Hot on the heels of the wonderfully melancholy meditation on solitary space exploration, RymdResa, comes the second game from two person Swedish design team, Morgondag. Well, hot on the heels is a bit of an exaggeration, but the year and a half break between releases has been worth the wait. Imprint-X is an entirely different kind of game but still manages to evoke many of the same feelings of isolation and loneliness as RymdResa. Not bad for a puzzle game about pushing buttons.
Underneath a domed city on an asteroid, a giant robot head releases a swarm of bugs that infest the population with mind-controlling nano-viruses. Players take the role of a hacker clone (or one of the surviving hacker clones if the production line in the intro is to be believed), whose job it is to save the intellectuals of the city from the nano-virus by decoding the individual infections. This is done by clicking buttons. Seriously. That’s really the only interacting in the game, but that one simple action has surprising depth in the 100 puzzles that make up Imprint-X.
Puzzle design varies depending on the level or the branching path taken in a level. Some puzzles are like Simon Says or Memory, with players having to remember sequences of flashing lights so as to hit buttons in the right order, while others take a more geometric path, with the buttons rotating or otherwise moving shapes that have to be somehow joined together to complete the level. Other puzzles resemble tracks or simple machines and pressing buttons in the right order or the right number of times activates the next part of the machine. There are also boss battles that require not only timing but accuracy when it comes to clicking, as the buttons move swiftly on a predetermined path and the player must click on them a set number of times while it is in the target zone. Some puzzles have time limits, but all have a hard click limit, with the number of clicks available essentially being the hacker’s health bar. Click too many times and you have to start the level all over again. Get part of the puzzle completed and you’re rewarded with a few points of health and a few more clicks. It’s a simple but moreish cycle.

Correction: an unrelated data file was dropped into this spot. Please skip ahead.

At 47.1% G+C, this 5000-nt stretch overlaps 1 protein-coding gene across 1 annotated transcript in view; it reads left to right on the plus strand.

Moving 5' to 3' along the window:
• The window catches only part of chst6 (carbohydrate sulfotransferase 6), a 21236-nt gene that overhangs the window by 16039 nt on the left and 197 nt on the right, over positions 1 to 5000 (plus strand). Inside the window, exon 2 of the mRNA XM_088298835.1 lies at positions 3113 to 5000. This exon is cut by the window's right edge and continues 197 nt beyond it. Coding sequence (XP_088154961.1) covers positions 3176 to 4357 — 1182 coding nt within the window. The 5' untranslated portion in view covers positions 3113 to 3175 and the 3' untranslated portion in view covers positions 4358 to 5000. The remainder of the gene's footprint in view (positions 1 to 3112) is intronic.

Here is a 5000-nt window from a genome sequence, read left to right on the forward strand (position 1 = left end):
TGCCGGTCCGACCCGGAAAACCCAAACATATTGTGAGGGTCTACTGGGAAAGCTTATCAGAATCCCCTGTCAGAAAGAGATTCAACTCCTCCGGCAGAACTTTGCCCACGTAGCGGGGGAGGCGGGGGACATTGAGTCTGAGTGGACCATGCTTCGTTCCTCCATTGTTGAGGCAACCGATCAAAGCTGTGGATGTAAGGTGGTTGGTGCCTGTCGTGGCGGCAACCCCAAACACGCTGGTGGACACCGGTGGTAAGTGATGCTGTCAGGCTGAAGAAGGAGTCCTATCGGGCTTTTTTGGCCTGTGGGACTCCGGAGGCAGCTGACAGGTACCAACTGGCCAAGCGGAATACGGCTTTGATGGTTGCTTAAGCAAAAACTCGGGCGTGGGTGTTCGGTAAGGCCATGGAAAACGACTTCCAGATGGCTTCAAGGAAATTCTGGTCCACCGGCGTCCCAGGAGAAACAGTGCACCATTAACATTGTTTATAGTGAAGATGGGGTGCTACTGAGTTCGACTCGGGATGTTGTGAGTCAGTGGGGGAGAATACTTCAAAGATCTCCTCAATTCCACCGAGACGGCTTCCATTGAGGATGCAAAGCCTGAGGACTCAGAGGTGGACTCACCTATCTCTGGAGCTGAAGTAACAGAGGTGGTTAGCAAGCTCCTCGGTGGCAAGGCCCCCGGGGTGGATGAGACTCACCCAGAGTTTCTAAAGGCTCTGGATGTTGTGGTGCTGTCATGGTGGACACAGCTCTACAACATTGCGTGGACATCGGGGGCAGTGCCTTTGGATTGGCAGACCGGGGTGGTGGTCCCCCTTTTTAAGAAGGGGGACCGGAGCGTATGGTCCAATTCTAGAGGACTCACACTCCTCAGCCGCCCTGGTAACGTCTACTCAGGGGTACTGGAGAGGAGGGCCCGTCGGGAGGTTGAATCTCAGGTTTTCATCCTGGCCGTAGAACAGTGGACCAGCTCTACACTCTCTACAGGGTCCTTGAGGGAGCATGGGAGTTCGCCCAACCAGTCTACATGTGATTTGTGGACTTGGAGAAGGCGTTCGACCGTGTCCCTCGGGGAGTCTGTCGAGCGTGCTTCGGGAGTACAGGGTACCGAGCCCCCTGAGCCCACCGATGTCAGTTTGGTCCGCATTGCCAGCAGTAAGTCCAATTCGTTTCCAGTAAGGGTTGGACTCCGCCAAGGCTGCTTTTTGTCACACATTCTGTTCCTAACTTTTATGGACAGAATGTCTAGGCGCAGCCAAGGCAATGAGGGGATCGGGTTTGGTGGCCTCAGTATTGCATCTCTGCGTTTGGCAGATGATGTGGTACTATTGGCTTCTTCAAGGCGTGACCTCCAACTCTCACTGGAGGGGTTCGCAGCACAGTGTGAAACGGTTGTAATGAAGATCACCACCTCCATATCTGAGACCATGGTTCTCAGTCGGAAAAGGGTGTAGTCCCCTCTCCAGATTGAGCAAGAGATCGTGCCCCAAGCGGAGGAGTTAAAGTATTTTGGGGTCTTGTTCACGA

There’s a pleasant awkwardness and iciness to the presentation of Imprint-X. The pixel art protagonist is a prototypical introvert, cloistered first in a cloning pod then in a corner of the screen hiding behind VR goggles. The nano-virus puzzles are masses of simple shapes rendered in neon colours. The soundtrack deserves special mention. The fantastic synth score is entirely fitting with the action on screen but still wouldn’t seem out of place in a Nicolas Winding Refn film. The isolated soundtrack is available on steam and will probably be on high rotation in the office.
While not necessarily as memorable as RymdResa, Imprint-X is still a very enjoyable followup. We’re definitely keen to see what sad, lonely and lovely game Morgondag come up with next.